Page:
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The Evolution of the Right to Water in India
 
 
Article

The Decentered Construction of Global Rights: Lessons from the Human Rights to Water and Sanitation

1
Department of Government, University of Texas, Austin, TX 78737, USA
2
Chr. Michelsen Institute (CMI), N-5892 Bergen, Norway
3
CMI-UiB Centre on Law & Social Transformation, N-5892 Bergen, Norway
4
Centre for Policy Research, State Capacity Initiative, Dharma Marg, Chanakyapuri, New Delhi 110021, India
5
School of Politics, Security, and International Affairs, 4297 Andromeda Loop N., University of Central Florida, Orlando, FL 32816, USA
*
Author to whom correspondence should be addressed.
Academic Editor: Rui Cunha Marques
Water 2022, 14(11), 1795; https://doi.org/10.3390/w14111795
Received: 30 March 2022 / Revised: 27 May 2022 / Accepted: 28 May 2022 / Published: 2 June 2022
Families in Flint, Michigan, protesting lead in their water, indigenous groups in the Amazon asserting control over their rivers, slum dwellers in India worried about disconnection or demanding cities bring potable water to their neighborhoods, an entire city in South Africa worried about the day when they will run out of water altogether—all these and many more have claimed the human right to water as the vehicle to express their demands. Where does this right come from, and how is its meaning constructed? In this article, we show that, in sociolegal terms, the global right to water, as are many others, is constructed out of the myriad struggles and claims of people who feel the lack of something that is essential to a dignified existence, and who cannot obtain an adequate response from their immediate political and legal environment. They do so in loose conversation with, but relatively unconstrained by, the meanings that are being constructed by the international and domestic legal experts who work on formal legal texts. We draw on research carried out around the world by a team of scholars whose articles are included in this Special Issue of the journal to illustrate the decentered construction of the right to water. View Full-Text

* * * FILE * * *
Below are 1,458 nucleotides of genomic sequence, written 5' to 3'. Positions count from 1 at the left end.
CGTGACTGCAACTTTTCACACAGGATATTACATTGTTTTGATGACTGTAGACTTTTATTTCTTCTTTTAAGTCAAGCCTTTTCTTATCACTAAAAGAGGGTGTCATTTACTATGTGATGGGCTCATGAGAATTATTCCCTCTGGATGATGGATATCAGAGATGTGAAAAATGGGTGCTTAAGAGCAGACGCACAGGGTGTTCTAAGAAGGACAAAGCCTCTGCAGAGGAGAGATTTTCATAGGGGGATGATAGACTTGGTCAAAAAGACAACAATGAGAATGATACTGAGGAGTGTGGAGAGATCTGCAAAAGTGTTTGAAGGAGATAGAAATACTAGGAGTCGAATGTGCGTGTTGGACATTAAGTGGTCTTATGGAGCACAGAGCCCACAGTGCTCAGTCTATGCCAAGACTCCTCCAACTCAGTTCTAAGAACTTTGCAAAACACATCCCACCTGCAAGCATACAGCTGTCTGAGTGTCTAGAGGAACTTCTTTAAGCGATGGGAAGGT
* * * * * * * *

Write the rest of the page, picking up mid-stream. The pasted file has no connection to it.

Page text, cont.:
Keywords: human right to water and sanitation; global rights; human rights; evolution of rights; construction of rights; norm diffusion; Latin America; South Asia; Europe; Africa; USA human right to water and sanitation; global rights; human rights; evolution of rights; construction of rights; norm diffusion; Latin America; South Asia; Europe; Africa; USA
MDPI and ACS Style

Brinks, D.M.; Singh, A.; Wilson, B.M. The Decentered Construction of Global Rights: Lessons from the Human Rights to Water and Sanitation. Water 2022, 14, 1795. https://doi.org/10.3390/w14111795

AMA Style

Brinks DM, Singh A, Wilson BM. The Decentered Construction of Global Rights: Lessons from the Human Rights to Water and Sanitation. Water. 2022; 14(11):1795. https://doi.org/10.3390/w14111795

Chicago/Turabian Style

Brinks, Daniel M., Arkaja Singh, and Bruce M. Wilson. 2022. "The Decentered Construction of Global Rights: Lessons from the Human Rights to Water and Sanitation" Water 14, no. 11: 1795. https://doi.org/10.3390/w14111795

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